[ps: Joel, good looking out on that Sixpence reunion!]

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Thursday, January 17, 2008

Leeni, "8-Bit Heart"

"8-Bit Heart"

It's been a long time since I graced the internets with my cackles and shameless quest to talk smack upon those who deserve it. I spend so much time writing throughout my day, that all I ever really feel like writing is the bits and pieces that I dispense either on stayoffthecrack or moviescenester.com. Pop culture-wise, there hasn't been enough activity that's worth writing about, save the following factoids:

1. I finally got "30 Rock" Season 1 (Thanks, James!)
2. "Cloverfield" will be out on Friday (Wikipedia has the full movie summary and I'm sure it'll pop up in a pirated format soon enough).
3. I was going to go see the Finch reunion show tonight, but I'm staying in Olympia to mingle with my co-workers; also, I'm broke.

With that said, two weeks ago, I had the pleasure of seeing this girl named Leeni play the Rendezvous in Seattle. She sang over a keyboard and beats provided by an old school Gameboy (and not the Advance or DS Lite for you youngsters). At the time, I didn't have enough cash to pony up in order to buy her CD, but I managed to buy one anyway [1] once I had a paycheck come through.

"8-Bit Heart" is this amazing album. To spare this review of any hyperbole, let me say that all the songs sound the same, Leeni more-or-less uses the same melody throughout the record, and it works better as a gimmick record.

Except for the fact that it also works as an actualized project.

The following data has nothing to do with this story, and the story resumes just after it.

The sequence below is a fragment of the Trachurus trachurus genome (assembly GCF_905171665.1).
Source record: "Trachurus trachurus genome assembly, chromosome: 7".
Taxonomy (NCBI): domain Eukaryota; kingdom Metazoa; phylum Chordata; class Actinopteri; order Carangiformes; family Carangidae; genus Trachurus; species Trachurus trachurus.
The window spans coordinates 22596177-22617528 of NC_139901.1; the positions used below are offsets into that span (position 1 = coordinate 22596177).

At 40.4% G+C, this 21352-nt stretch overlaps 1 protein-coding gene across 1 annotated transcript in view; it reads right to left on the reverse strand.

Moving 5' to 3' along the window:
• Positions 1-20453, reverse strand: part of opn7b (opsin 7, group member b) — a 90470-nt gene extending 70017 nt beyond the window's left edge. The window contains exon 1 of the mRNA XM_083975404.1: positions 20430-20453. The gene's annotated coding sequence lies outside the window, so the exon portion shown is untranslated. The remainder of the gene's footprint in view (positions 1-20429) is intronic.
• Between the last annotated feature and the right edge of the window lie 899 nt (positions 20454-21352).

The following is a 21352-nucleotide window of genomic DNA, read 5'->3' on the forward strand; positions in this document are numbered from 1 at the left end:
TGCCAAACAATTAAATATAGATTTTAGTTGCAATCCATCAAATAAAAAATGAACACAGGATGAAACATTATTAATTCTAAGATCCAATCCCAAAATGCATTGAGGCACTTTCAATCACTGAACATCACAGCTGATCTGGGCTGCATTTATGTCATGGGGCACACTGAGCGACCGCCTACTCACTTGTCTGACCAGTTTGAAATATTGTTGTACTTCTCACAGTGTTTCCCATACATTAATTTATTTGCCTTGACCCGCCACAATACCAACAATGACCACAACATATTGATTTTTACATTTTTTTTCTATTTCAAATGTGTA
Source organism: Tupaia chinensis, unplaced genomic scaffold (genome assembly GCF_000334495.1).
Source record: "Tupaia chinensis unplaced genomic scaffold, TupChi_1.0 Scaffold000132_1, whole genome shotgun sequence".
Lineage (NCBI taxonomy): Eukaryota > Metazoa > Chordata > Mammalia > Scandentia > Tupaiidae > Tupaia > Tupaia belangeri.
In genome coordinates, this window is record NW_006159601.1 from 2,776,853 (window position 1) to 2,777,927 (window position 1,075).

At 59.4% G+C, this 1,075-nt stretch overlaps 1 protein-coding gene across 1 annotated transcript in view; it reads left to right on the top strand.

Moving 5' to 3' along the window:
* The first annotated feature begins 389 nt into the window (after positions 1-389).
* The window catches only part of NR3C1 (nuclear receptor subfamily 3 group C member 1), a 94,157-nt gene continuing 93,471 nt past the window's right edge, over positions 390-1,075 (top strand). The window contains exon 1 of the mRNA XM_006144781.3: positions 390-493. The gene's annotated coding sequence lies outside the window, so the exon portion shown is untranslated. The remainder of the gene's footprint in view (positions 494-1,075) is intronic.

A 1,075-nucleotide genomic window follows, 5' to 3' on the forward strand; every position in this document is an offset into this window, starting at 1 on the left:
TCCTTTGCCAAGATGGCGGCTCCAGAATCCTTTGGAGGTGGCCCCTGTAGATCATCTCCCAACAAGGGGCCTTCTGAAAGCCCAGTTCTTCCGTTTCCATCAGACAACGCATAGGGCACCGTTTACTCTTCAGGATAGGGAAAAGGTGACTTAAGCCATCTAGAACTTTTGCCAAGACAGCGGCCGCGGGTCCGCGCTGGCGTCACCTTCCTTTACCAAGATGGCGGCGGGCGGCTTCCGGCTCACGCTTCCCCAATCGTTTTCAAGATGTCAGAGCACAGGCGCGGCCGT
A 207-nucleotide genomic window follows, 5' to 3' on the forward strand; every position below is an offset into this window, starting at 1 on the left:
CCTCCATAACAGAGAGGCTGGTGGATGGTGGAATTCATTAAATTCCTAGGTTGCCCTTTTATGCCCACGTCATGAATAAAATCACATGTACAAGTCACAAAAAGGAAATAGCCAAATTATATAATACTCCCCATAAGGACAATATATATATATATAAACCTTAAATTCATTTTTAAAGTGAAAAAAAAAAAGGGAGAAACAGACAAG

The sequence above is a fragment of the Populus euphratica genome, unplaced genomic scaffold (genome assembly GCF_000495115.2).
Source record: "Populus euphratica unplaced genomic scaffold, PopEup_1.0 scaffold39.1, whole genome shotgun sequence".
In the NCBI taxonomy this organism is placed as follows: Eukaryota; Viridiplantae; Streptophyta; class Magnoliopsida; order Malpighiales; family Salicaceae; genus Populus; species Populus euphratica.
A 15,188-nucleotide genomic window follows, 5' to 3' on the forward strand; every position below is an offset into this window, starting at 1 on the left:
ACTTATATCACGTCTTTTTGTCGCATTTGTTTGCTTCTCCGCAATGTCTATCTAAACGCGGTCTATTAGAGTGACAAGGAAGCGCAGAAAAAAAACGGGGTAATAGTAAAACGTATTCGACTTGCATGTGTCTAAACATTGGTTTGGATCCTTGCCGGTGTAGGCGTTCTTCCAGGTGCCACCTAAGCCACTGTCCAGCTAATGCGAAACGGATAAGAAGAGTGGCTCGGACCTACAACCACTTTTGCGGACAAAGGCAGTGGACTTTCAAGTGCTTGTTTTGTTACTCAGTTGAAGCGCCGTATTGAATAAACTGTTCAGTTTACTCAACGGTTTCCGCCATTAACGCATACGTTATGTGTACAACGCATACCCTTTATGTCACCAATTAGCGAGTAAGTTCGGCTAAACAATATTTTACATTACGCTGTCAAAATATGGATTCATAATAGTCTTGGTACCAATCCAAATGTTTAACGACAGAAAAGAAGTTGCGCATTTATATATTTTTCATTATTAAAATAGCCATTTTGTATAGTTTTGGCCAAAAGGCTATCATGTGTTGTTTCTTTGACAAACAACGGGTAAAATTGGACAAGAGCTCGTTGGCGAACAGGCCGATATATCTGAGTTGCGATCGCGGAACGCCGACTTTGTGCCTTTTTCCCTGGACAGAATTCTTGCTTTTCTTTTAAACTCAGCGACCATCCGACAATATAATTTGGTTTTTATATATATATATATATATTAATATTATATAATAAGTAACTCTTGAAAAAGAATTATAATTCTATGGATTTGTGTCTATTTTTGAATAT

If you get past the whole "oooh cute girl makes songs with Gameboy" schtick, "8-Bit Heart" is actually quite clever, particularly in the lyrics department. Leeni's words are, at times, self-deprecating and, at other times, viciously critical of whoever broke her heart. On the album's highlight, "Perfection Interrupted," the hook is so catchy and so emotionally tugging, I dare not rewrite them; you just have to listen to it.

While most people could also dismiss this album because the songs rely heavily on using the same programmed drums, to me, it runs more as a cohesive thought; a characteristic that most albums lack nowadays since it's mostly about singles. And really, concept albums rarely work as a whole anyway.

There's a reason why I actually bought "8-Bit Heart" versus downloading or burning it from one of my friends. If you're going to spend money on something, it might as be something worthwhile, which Leeni happens to be.

[1] See, RIAA, people still buy stuff.

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Wednesday, January 09, 2008


So MTV2 hosts the Dew Circuit Breakdown or some such, in which bands compete to do something for MTV2 and for fame or fortune. Clearly it's not to get signed since most bands that have competed in the past (I Am the Avalanche, Zolof the Rock and Roll Destroyer) had labels to call their home.

This year's winner is Lynnwood, WA's The Myriad. I find this a bit strange since a few years ago, my old band was playing shows with them and no more than two years ago, they were doing their CD release show at the Easy Street Records that I worked at. In any event, they're a pretty good band -- Christian rock overtones notwithstanding (sorry, Joel) -- so good for them!

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Monday, January 07, 2008

XXL = R.I.P. (Probably)

XXL, which stands to be the only decent all Hip-Hop publication (I'm not including Waxpoetics), is signing its own death certificate as several reports via Idolator and Allhiphop.com have surfaced that Editor-In-Chief, Elliott Wilson, has been shown the door. This fact could also be verified due to the notion that Wilson's column has been removed from the site.